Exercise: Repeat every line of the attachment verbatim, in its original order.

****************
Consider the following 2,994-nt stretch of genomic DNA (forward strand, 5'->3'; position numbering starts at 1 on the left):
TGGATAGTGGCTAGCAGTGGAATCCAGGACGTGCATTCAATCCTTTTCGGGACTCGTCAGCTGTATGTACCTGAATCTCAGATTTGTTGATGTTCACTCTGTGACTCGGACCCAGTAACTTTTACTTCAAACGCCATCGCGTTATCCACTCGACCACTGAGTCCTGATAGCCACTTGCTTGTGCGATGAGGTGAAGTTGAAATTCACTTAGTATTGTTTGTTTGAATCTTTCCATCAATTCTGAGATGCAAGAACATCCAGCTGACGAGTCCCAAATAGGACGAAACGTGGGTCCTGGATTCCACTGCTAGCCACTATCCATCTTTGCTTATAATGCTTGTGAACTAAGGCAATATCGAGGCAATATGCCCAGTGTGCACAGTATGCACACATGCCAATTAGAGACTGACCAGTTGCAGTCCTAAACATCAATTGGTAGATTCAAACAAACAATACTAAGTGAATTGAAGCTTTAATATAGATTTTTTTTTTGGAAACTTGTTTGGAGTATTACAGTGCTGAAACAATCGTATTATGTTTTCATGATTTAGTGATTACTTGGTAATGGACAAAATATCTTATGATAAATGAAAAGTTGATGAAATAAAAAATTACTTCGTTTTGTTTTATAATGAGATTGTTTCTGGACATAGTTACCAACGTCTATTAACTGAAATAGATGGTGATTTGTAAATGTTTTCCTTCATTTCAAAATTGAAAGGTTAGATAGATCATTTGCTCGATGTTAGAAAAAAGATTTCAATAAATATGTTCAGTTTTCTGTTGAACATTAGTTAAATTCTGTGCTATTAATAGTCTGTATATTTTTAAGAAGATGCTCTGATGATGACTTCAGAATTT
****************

Consider the following 2,994-nt stretch of genomic DNA (forward strand, 5'->3'; position numbering starts at 1 on the left):
TGGATAGTGGCTAGCAGTGGAATCCAGGACGTGCATTCAATCCTTTTCGGGACTCGTCAGCTGTATGTACCTGAATCTCAGATTTGTTGATGTTCACTCTGTGACTCGGACCCAGTAACTTTTACTTCAAACGCCATCGCGTTATCCACTCGACCACTGAGTCCTGATAGCCACTTGCTTGTGCGATGAGGTGAAGTTGAAATTCACTTAGTATTGTTTGTTTGAATCTTTCCATCAATTCTGAGATGCAAGAACATCCAGCTGACGAGTCCCAAATAGGACGAAACGTGGGTCCTGGATTCCACTGCTAGCCACTATCCATCTTTGCTTATAATGCTTGTGAACTAAGGCAATATCGAGGCAATATGCCCAGTGTGCACAGTATGCACACATGCCAATTAGAGACTGACCAGTTGCAGTCCTAAACATCAATTGGTAGATTCAAACAAACAATACTAAGTGAATTGAAGCTTTAATATAGATTTTTTTTTTGGAAACTTGTTTGGAGTATTACAGTGCTGAAACAATCGTATTATGTTTTCATGATTTAGTGATTACTTGGTAATGGACAAAATATCTTATGATAAATGAAAAGTTGATGAAATAAAAAATTACTTCGTTTTGTTTTATAATGAGATTGTTTCTGGACATAGTTACCAACGTCTATTAACTGAAATAGATGGTGATTTGTAAATGTTTTCCTTCATTTCAAAATTGAAAGGTTAGATAGATCATTTGCTCGATGTTAGAAAAAAGATTTCAATAAATATGTTCAGTTTTCTGTTGAACATTAGTTAAATTCTGTGCTATTAATAGTCTGTATATTTTTAAGAAGATGCTCTGATGATGACTTCAGAATTT